9 May 2000 : Column: 377W
This transfer was in recognition of the good will shown by the Belgians, who have substantial flatfish quotas in the Irish sea, in reaching agreement with us and of our on-going co-operation with them in matters of quota management including assistance with quota transfer to ourselves. The transfer was not the subject of prior consultation with the industry but it came from stocks that were underfished in 1999, particularly North sea plaice where the underfish exceeded 10,000 tonnes.
No British fisherman will suffer a reduction in fishing opportunities as a result of this arrangement. 50 tonnes of North sea sole obtained through economic link license conditions has also been allocated to the inshore sector.
Mr. Baker: To ask the Minister of Agriculture, Fisheries and Food how many confirmed cases of bovine TB there were in Staffordshire and Derbyshire in (a) 1997, (b) 1998 and (c) 1999; and if he will make a statement.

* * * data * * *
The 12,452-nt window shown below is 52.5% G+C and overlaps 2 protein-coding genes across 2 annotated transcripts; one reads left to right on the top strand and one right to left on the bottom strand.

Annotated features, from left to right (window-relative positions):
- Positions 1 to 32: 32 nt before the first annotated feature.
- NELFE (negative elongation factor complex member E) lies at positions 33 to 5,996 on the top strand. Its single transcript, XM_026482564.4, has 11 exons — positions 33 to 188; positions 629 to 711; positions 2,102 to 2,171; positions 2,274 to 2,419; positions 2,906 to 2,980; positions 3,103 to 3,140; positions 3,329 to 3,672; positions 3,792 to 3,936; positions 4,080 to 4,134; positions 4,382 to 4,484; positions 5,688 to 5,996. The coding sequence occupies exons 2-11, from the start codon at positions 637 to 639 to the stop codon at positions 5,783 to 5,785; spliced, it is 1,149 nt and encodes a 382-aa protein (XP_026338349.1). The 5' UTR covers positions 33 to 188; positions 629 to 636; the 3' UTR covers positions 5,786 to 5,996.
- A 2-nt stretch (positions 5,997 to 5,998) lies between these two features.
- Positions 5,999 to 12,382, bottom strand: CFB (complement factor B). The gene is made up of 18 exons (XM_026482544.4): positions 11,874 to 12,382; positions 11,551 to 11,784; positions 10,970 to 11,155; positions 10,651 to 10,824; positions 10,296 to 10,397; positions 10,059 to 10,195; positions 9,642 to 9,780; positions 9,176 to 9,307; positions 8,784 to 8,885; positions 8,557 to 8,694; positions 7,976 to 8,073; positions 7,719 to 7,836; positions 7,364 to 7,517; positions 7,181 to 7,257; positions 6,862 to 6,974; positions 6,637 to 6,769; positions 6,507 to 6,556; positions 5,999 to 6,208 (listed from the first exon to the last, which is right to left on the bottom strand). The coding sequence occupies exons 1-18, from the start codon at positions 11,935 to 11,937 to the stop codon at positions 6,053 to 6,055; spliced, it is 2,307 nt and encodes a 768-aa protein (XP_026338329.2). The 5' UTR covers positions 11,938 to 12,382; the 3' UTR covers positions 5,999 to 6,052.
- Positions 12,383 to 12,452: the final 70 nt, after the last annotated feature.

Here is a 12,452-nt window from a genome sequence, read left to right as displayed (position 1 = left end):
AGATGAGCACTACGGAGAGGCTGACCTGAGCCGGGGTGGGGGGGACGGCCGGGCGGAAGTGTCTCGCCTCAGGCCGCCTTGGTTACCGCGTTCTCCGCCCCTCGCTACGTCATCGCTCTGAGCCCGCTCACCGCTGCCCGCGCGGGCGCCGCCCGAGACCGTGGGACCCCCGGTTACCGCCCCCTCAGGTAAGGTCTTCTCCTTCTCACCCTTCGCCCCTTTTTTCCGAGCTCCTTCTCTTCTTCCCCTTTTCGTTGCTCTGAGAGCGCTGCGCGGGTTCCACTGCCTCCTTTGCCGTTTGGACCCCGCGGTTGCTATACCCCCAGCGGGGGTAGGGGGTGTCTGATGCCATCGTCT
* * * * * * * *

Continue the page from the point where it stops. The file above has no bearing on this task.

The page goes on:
Mr. Baker: To ask the Minister of Agriculture, Fisheries and Food how many badger road casualties tested as positive for bovine TB in (a) Staffordshire, (b) Derbyshire, (c) Cheshire, (d) Shropshire and (e) England and Wales in (i) 1997, (ii) 1998 and (iii) 1999. 
Ms Quin [holding answer 4 May 2000]: In the period concerned, badger road casualties were collected at the discretion of Divisional Veterinary Managers. The number of badger road casualties that tested positive for bovine TB were:
|England and Wales||80||101||71|
(12) In 1999 carcases were collected only between January and August.
Mr. Gray: To ask the Minister of Agriculture, Fisheries and Food, pursuant to the answer of 12 April 2000, Official Report, column 220W, on fallen stock, how many knackermen own approved incinerators for the disposal of specified risk material. 
9 May 2000 : Column: 378W
Mr. David Stewart: To ask the Secretary of State for Scotland how many responses were received by his Department in respect of the revised assisted areas map; and how many responses (a) objected to and (b) supported the removal of Inverness, Nairn, Badenoch, and Strathspey from the proposed map.